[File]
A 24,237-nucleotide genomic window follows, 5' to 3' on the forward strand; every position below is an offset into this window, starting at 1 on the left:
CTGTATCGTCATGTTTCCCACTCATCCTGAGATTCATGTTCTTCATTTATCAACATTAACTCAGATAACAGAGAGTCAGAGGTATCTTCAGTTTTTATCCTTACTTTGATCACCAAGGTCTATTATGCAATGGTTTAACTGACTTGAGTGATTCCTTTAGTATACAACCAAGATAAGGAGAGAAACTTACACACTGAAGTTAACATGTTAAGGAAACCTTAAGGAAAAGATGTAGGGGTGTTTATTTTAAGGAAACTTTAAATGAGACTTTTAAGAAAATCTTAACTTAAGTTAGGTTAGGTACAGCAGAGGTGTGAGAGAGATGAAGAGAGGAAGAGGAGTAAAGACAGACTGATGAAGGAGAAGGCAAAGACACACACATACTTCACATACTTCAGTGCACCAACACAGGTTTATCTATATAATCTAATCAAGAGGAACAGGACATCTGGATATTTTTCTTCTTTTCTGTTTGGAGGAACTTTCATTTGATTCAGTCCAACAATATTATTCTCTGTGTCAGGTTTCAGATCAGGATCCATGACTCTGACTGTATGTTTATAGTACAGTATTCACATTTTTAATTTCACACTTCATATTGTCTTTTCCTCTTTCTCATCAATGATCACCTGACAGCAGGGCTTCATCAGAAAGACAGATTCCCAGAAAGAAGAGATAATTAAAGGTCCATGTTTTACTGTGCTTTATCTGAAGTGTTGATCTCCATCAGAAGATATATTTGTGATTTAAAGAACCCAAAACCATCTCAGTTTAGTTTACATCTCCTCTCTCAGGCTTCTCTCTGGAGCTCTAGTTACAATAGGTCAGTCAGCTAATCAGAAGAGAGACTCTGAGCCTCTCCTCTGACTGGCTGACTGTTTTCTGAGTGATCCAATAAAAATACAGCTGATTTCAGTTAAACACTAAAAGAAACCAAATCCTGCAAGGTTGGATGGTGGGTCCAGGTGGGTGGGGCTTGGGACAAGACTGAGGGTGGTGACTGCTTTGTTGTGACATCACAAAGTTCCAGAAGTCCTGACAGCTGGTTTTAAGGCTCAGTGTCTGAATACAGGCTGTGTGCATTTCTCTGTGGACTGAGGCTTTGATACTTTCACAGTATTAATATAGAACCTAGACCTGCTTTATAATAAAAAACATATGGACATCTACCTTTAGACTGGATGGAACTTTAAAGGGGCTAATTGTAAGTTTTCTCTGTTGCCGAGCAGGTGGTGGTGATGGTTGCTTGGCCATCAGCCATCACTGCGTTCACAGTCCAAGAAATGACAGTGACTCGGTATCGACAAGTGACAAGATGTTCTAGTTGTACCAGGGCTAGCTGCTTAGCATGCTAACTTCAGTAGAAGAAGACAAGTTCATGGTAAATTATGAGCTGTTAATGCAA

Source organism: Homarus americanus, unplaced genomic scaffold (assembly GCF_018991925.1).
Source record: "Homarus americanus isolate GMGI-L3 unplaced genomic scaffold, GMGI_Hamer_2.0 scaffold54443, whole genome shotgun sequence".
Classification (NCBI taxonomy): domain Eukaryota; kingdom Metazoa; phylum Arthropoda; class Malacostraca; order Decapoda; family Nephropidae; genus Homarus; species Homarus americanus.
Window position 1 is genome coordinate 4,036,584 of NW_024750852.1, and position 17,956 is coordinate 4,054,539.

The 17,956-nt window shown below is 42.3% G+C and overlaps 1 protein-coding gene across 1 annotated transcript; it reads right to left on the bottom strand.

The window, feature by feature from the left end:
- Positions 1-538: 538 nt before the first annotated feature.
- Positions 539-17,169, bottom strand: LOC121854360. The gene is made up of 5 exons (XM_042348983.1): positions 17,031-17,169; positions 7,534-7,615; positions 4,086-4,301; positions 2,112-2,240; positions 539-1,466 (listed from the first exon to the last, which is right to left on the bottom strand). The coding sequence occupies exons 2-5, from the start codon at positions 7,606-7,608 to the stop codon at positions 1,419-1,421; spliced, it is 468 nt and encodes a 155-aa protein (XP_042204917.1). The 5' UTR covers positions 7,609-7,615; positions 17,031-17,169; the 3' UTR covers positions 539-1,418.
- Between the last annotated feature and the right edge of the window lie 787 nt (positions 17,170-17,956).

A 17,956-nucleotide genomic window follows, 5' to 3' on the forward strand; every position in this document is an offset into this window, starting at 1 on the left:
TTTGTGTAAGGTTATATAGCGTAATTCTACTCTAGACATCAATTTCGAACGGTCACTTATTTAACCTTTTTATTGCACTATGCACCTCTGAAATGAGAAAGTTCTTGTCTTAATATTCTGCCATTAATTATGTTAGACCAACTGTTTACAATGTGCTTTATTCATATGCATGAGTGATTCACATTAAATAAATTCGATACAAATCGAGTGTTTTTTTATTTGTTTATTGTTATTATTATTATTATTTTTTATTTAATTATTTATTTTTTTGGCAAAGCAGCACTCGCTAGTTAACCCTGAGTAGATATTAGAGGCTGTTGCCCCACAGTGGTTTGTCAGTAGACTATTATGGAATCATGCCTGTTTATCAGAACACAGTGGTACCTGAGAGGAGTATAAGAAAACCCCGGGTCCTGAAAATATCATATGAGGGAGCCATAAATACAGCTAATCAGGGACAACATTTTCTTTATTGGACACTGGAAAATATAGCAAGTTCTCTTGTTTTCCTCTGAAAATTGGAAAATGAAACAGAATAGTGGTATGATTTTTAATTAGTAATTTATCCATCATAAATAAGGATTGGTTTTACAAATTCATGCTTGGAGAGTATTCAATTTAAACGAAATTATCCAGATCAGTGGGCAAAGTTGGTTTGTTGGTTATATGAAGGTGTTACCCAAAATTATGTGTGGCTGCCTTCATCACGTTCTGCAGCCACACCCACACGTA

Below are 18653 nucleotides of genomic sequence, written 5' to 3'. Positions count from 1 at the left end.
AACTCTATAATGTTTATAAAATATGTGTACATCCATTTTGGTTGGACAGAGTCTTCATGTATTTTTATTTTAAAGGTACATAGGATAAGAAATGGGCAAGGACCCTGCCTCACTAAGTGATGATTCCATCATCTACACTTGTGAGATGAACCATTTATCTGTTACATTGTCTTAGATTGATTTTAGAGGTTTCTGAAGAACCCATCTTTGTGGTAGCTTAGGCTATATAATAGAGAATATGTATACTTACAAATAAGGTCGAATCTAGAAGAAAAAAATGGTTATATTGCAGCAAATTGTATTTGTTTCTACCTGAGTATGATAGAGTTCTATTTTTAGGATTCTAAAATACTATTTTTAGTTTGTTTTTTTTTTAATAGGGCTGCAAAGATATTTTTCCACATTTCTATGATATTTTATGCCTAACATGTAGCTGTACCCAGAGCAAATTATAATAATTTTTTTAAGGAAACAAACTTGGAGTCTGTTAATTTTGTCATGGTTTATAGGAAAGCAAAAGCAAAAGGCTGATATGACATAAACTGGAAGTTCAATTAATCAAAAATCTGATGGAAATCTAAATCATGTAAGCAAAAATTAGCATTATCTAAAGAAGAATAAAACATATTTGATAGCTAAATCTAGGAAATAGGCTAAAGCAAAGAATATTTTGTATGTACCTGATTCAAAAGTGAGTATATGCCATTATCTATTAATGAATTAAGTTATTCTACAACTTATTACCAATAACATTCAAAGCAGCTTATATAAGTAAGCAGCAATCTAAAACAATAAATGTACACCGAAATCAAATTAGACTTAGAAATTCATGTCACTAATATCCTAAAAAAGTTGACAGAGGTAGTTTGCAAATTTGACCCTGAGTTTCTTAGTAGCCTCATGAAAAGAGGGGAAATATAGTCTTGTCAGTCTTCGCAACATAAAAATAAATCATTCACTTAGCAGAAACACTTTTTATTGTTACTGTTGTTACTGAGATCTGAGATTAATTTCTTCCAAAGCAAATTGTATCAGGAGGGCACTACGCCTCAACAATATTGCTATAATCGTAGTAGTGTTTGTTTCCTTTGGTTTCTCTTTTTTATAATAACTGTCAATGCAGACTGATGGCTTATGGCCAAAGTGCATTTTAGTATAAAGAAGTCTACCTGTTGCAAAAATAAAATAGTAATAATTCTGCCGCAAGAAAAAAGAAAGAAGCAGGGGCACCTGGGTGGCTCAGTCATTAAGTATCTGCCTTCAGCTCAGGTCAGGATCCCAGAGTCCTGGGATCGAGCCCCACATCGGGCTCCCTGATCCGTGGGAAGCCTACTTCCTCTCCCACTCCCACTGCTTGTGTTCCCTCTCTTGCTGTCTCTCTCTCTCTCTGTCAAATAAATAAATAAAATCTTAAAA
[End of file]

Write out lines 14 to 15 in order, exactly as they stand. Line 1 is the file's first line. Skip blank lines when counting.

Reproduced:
Below are 18653 nucleotides of genomic sequence, written 5' to 3'. Positions count from 1 at the left end.
AACTCTATAATGTTTATAAAATATGTGTACATCCATTTTGGTTGGACAGAGTCTTCATGTATTTTTATTTTAAAGGTACATAGGATAAGAAATGGGCAAGGACCCTGCCTCACTAAGTGATGATTCCATCATCTACACTTGTGAGATGAACCATTTATCTGTTACATTGTCTTAGATTGATTTTAGAGGTTTCTGAAGAACCCATCTTTGTGGTAGCTTAGGCTATATAATAGAGAATATGTATACTTACAAATAAGGTCGAATCTAGAAGAAAAAAATGGTTATATTGCAGCAAATTGTATTTGTTTCTACCTGAGTATGATAGAGTTCTATTTTTAGGATTCTAAAATACTATTTTTAGTTTGTTTTTTTTTTAATAGGGCTGCAAAGATATTTTTCCACATTTCTATGATATTTTATGCCTAACATGTAGCTGTACCCAGAGCAAATTATAATAATTTTTTTAAGGAAACAAACTTGGAGTCTGTTAATTTTGTCATGGTTTATAGGAAAGCAAAAGCAAAAGGCTGATATGACATAAACTGGAAGTTCAATTAATCAAAAATCTGATGGAAATCTAAATCATGTAAGCAAAAATTAGCATTATCTAAAGAAGAATAAAACATATTTGATAGCTAAATCTAGGAAATAGGCTAAAGCAAAGAATATTTTGTATGTACCTGATTCAAAAGTGAGTATATGCCATTATCTATTAATGAATTAAGTTATTCTACAACTTATTACCAATAACATTCAAAGCAGCTTATATAAGTAAGCAGCAATCTAAAACAATAAATGTACACCGAAATCAAATTAGACTTAGAAATTCATGTCACTAATATCCTAAAAAAGTTGACAGAGGTAGTTTGCAAATTTGACCCTGAGTTTCTTAGTAGCCTCATGAAAAGAGGGGAAATATAGTCTTGTCAGTCTTCGCAACATAAAAATAAATCATTCACTTAGCAGAAACACTTTTTATTGTTACTGTTGTTACTGAGATCTGAGATTAATTTCTTCCAAAGCAAATTGTATCAGGAGGGCACTACGCCTCAACAATATTGCTATAATCGTAGTAGTGTTTGTTTCCTTTGGTTTCTCTTTTTTATAATAACTGTCAATGCAGACTGATGGCTTATGGCCAAAGTGCATTTTAGTATAAAGAAGTCTACCTGTTGCAAAAATAAAATAGTAATAATTCTGCCGCAAGAAAAAAGAAAGAAGCAGGGGCACCTGGGTGGCTCAGTCATTAAGTATCTGCCTTCAGCTCAGGTCAGGATCCCAGAGTCCTGGGATCGAGCCCCACATCGGGCTCCCTGATCCGTGGGAAGCCTACTTCCTCTCCCACTCCCACTGCTTGTGTTCCCTCTCTTGCTGTCTCTCTCTCTCTCTGTCAAATAAATAAATAAAATCTTAAAA